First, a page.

Saturday, August 28, 2010

Twelve months gone

I was chatting to my mother this afternoon and she asked how long she'd been at the home.
22nd of August 2009 she went there.
She said she didn't remember much about being told she couldn't leave the hospital unless she went to a high level care place and then there was a big rush in the afternoon and she was there.
Even though everyone was so kind that first night, she was so frightened that she cried silently all night, thinking that we would leave her there and not bother with her again.
And she woke the next morning to sunshine and birdsong.

She only told me this now. It was one of the terrors of her entire life, that she would be alone.
Of course we didn't stop going, I felt sometimes I was living there until all the details were finalized.

Twelve months later and I am trawling eBay to buy craft cards and glittery things. She's making and selling greeting, birthday and wedding cards to order. The money she makes she gives to the activities committee. Instead of a woman lying in bed staring at the ceiling, with brain turning to mush, I have a mother who is so busy with living life that I'm being left behind.

Not too far behind, I'm carrying the cheque book.


Ann O'Dyne said...

it's all a credit to you dear Coppy.

River said...

It's been a year already??
It seems like about 4-5 months, that's all. A year!
But how wonderful to have a happy productive mum again.

Jayne said...

Crikey, a year?!
Yep, it's all your hard work that's got your mum with you still :)

Elisabeth said...

That's such a terrific story, JahTeh. It often surprises me how much our worst fears can turn around when we least expect, and that difficulties can turn into successes.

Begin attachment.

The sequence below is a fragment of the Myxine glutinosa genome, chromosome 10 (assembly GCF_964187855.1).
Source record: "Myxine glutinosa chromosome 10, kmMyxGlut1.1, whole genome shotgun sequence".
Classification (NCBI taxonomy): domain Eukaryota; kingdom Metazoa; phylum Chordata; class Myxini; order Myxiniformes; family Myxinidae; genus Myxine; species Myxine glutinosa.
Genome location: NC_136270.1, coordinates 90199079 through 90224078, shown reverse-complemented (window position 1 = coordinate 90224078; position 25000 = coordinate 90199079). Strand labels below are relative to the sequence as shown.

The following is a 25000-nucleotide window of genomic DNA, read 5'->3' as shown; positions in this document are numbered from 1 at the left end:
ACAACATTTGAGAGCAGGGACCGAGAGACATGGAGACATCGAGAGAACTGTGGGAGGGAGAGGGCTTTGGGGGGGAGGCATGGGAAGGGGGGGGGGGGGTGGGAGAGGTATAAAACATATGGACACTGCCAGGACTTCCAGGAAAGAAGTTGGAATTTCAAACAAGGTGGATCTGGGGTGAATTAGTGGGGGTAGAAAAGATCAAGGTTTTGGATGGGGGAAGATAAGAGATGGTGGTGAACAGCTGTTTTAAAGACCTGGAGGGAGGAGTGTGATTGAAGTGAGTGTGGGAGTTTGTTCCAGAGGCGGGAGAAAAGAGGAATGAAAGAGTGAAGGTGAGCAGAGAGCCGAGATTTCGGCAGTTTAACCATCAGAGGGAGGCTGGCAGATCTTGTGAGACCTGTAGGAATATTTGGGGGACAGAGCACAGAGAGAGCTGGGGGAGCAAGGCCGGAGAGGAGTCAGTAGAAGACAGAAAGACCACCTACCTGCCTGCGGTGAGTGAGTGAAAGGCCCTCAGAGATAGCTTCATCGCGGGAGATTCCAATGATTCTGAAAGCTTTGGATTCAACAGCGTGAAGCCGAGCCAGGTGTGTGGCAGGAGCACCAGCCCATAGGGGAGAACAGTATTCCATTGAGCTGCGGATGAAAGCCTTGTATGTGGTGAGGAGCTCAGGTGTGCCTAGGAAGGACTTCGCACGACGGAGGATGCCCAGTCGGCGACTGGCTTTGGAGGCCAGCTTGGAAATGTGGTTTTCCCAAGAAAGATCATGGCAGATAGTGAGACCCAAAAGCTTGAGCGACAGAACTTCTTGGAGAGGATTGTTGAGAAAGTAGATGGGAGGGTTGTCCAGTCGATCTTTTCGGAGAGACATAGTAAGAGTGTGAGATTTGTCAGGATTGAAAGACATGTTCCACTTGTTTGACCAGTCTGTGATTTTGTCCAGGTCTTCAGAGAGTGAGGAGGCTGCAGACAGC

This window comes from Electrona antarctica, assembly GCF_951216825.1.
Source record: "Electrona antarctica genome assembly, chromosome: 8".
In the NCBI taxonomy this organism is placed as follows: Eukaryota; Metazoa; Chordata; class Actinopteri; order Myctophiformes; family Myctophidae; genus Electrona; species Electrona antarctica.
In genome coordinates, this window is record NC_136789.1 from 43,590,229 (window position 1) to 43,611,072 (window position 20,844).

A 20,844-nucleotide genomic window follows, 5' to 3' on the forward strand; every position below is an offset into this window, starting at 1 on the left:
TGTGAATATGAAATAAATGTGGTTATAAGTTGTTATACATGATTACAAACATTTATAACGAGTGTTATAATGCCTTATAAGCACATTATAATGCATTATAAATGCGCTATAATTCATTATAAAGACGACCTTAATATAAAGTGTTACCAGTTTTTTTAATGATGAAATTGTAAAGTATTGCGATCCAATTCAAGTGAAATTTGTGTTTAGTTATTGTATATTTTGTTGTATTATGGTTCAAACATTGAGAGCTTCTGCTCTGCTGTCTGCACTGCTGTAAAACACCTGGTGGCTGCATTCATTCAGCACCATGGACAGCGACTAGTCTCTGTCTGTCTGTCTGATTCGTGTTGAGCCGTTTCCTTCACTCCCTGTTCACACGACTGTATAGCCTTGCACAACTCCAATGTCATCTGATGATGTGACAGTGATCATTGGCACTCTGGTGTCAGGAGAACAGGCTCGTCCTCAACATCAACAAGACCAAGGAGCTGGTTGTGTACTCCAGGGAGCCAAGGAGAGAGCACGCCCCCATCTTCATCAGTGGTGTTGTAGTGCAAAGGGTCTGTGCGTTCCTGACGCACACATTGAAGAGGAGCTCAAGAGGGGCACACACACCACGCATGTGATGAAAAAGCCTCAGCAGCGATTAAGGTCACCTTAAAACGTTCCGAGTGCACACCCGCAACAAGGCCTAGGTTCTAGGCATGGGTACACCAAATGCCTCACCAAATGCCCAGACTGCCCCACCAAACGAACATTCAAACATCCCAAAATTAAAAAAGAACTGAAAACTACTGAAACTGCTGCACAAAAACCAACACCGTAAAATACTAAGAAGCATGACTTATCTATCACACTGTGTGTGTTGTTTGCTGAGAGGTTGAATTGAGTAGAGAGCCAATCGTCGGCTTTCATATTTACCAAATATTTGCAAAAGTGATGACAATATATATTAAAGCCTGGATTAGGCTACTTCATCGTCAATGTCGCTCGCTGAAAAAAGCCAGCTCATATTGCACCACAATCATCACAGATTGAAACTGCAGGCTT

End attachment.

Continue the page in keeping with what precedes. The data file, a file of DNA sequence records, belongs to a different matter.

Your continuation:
Bravo for you both.

R.H. said...

Go tigers.

JahTeh said...

Annie O, I never thought I'd say I'd have an intelligent conversation with my mother this time last year. I love the way she tells me not to take any notice of my sister and spend as much of her money as I want to. A little dementia can be a wondrous thing.

River, she looks so well and so she should considering the morphine doses that are going in but that's the big plus, no pain and a routine, good food and company.

Jayne, it's such hard work trawling eBay for her, not. I found some butterfly shape cards at S'land, on a bottom shelf, way up the back of a shop and no-one else has seen anything like it. I thought she was going to make me take a blood oath not to reveal the location.

Elisabeth, we were so lucky with this home. I've heard some very bad reports about the one I was on my way to look at when I stopped here.

Robbert, will they be going Collingwood in the final?

Word verification is thictuts, New Zealand pronunciation.

phil said...

That's a great story JT.

R.H. said...

That'll be next year.
I'm taking you with me.
If they win I'm buying you a giant pavlova: yellow and black. (Don't tell mother.)

Kath Lockett said...

That's incredible, CopperWitch. YAY you and yay to your mother too for getting stuck into things!

JahTeh said...

Phil, believe me it's great to be able to say it. I'm putting my name down on the list.

Robbert, yellow and black pavlova? I get the joke, it's Ben Cousins.

Kath, It's the pain control and the routine that's stopping the confusion getting any worse and she still introduces me to all the staff, after a year.